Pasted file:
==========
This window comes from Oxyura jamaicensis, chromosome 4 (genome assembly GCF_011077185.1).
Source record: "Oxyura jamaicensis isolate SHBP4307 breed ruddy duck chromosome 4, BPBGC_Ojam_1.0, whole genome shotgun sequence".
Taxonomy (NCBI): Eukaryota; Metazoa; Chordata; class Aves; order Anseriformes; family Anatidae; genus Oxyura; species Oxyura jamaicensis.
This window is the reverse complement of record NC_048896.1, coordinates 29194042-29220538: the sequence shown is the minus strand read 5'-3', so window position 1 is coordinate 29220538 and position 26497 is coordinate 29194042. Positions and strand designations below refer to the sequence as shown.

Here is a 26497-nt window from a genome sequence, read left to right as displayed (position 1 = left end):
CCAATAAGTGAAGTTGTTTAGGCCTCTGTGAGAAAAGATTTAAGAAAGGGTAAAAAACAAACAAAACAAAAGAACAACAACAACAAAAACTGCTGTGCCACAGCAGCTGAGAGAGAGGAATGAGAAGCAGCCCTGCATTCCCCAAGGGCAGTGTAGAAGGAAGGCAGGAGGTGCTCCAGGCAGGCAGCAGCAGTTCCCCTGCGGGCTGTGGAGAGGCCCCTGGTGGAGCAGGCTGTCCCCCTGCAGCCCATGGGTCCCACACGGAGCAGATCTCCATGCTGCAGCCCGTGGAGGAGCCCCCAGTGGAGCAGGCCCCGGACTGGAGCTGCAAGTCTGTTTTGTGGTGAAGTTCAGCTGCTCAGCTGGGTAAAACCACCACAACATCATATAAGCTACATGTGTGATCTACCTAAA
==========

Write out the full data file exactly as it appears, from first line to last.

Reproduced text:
This window comes from Oxyura jamaicensis, chromosome 4 (genome assembly GCF_011077185.1).
Source record: "Oxyura jamaicensis isolate SHBP4307 breed ruddy duck chromosome 4, BPBGC_Ojam_1.0, whole genome shotgun sequence".
Taxonomy (NCBI): Eukaryota; Metazoa; Chordata; class Aves; order Anseriformes; family Anatidae; genus Oxyura; species Oxyura jamaicensis.
This window is the reverse complement of record NC_048896.1, coordinates 29194042-29220538: the sequence shown is the minus strand read 5'-3', so window position 1 is coordinate 29220538 and position 26497 is coordinate 29194042. Positions and strand designations below refer to the sequence as shown.

Here is a 26497-nt window from a genome sequence, read left to right as displayed (position 1 = left end):
CCAATAAGTGAAGTTGTTTAGGCCTCTGTGAGAAAAGATTTAAGAAAGGGTAAAAAACAAACAAAACAAAAGAACAACAACAACAAAAACTGCTGTGCCACAGCAGCTGAGAGAGAGGAATGAGAAGCAGCCCTGCATTCCCCAAGGGCAGTGTAGAAGGAAGGCAGGAGGTGCTCCAGGCAGGCAGCAGCAGTTCCCCTGCGGGCTGTGGAGAGGCCCCTGGTGGAGCAGGCTGTCCCCCTGCAGCCCATGGGTCCCACACGGAGCAGATCTCCATGCTGCAGCCCGTGGAGGAGCCCCCAGTGGAGCAGGCCCCGGACTGGAGCTGCAAGTCTGTTTTGTGGTGAAGTTCAGCTGCTCAGCTGGGTAAAACCACCACAACATCATATAAGCTACATGTGTGATCTACCTAAA